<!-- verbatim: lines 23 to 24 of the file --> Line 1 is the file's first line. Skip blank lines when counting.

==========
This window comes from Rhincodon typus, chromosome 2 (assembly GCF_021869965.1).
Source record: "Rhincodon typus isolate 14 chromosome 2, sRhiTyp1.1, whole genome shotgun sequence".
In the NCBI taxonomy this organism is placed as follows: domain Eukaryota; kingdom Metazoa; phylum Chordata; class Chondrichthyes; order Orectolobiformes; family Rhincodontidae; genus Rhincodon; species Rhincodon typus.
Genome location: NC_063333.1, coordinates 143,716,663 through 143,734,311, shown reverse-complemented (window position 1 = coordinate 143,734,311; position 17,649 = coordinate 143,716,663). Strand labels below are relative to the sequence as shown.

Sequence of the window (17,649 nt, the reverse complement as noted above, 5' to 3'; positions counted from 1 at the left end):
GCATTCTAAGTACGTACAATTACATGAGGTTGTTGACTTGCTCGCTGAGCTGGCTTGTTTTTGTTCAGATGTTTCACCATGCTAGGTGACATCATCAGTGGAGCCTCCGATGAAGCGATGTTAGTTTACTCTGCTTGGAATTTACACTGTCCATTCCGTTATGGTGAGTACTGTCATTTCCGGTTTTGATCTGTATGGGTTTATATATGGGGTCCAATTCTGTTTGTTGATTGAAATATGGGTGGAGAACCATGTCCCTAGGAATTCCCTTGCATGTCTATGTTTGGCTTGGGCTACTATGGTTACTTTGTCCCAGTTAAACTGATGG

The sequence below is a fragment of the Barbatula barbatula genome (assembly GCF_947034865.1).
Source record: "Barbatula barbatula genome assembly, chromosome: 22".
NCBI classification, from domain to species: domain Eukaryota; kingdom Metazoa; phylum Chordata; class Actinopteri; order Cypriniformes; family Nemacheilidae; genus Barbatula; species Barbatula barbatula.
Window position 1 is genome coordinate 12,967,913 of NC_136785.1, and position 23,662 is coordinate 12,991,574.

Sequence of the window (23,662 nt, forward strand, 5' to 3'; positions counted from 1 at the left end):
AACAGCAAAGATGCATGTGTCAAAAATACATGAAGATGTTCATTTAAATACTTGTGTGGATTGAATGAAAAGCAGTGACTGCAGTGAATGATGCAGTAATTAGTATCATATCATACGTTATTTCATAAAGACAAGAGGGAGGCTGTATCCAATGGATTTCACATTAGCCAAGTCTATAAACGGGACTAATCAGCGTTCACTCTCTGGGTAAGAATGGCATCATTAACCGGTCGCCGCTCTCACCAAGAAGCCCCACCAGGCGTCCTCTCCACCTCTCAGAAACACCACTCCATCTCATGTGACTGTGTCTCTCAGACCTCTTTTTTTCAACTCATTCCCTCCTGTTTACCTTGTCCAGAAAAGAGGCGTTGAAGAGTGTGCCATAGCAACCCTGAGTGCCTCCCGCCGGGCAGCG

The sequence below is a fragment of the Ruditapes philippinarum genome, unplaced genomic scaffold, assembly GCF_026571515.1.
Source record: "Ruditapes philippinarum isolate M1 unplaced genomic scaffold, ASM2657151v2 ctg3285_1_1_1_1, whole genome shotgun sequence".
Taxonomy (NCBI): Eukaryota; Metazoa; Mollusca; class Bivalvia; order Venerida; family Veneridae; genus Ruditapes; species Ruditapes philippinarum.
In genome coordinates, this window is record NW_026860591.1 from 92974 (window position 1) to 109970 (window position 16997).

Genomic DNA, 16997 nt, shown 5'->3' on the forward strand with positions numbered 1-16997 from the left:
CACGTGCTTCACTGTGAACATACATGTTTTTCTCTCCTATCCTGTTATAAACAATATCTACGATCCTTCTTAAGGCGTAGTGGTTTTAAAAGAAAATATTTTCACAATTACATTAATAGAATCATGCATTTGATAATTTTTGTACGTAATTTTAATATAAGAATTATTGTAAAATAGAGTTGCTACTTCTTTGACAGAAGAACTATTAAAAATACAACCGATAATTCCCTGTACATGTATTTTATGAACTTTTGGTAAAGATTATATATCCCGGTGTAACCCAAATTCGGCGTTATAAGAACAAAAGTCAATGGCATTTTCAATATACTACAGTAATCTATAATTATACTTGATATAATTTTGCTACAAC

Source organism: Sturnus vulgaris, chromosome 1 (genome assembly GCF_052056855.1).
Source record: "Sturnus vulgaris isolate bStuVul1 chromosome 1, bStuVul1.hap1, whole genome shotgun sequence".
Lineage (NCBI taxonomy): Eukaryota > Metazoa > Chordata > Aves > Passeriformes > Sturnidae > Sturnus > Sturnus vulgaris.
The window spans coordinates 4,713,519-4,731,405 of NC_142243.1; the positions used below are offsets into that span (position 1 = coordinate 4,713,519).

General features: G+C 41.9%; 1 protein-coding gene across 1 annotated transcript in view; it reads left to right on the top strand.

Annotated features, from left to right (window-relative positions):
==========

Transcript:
General features: G+C 41.9%; 1 protein-coding gene across 1 annotated transcript in view; it reads left to right on the top strand.

Annotated features, from left to right (window-relative positions):